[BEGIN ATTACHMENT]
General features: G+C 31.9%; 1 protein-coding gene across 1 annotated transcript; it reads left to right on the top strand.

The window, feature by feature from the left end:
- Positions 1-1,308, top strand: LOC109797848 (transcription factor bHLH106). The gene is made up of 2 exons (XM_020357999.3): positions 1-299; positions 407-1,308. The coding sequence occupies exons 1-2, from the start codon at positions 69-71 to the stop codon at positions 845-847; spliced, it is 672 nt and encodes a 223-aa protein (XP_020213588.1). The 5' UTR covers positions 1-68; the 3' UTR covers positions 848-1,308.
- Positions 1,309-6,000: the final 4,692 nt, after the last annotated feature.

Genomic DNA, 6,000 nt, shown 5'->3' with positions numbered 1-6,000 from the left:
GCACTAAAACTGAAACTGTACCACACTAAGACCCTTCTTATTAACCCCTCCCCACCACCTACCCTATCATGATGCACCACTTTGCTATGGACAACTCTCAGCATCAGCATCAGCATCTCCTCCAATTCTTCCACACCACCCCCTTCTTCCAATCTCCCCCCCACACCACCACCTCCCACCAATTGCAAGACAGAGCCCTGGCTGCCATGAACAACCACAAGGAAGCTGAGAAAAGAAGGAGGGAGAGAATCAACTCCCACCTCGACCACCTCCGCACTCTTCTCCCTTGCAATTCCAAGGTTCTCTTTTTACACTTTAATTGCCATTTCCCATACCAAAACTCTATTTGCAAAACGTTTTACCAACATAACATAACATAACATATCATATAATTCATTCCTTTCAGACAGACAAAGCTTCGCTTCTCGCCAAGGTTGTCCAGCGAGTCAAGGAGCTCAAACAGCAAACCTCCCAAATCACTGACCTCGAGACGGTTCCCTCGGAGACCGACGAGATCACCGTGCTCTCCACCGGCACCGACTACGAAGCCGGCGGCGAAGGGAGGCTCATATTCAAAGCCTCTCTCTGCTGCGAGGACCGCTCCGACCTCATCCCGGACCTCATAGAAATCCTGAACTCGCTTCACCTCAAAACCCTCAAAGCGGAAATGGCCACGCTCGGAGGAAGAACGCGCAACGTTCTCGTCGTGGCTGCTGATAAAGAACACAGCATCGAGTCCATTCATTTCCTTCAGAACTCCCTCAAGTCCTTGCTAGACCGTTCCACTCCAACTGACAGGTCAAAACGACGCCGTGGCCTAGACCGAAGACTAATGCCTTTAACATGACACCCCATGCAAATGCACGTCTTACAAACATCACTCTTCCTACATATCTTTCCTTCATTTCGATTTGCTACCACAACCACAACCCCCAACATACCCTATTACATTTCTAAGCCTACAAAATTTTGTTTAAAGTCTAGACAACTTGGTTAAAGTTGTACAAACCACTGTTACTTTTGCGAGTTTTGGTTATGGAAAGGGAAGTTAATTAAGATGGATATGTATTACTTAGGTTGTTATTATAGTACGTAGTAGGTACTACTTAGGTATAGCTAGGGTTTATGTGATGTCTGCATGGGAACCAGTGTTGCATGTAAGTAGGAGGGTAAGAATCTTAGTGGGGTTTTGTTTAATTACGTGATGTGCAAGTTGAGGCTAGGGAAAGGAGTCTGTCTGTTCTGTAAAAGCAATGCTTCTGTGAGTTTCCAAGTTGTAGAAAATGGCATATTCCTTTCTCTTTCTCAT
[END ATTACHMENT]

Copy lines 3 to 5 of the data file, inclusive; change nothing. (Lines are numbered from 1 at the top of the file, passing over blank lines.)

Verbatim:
- Positions 1-1,308, top strand: LOC109797848 (transcription factor bHLH106). The gene is made up of 2 exons (XM_020357999.3): positions 1-299; positions 407-1,308. The coding sequence occupies exons 1-2, from the start codon at positions 69-71 to the stop codon at positions 845-847; spliced, it is 672 nt and encodes a 223-aa protein (XP_020213588.1). The 5' UTR covers positions 1-68; the 3' UTR covers positions 848-1,308.
- Positions 1,309-6,000: the final 4,692 nt, after the last annotated feature.

Genomic DNA, 6,000 nt, shown 5'->3' with positions numbered 1-6,000 from the left: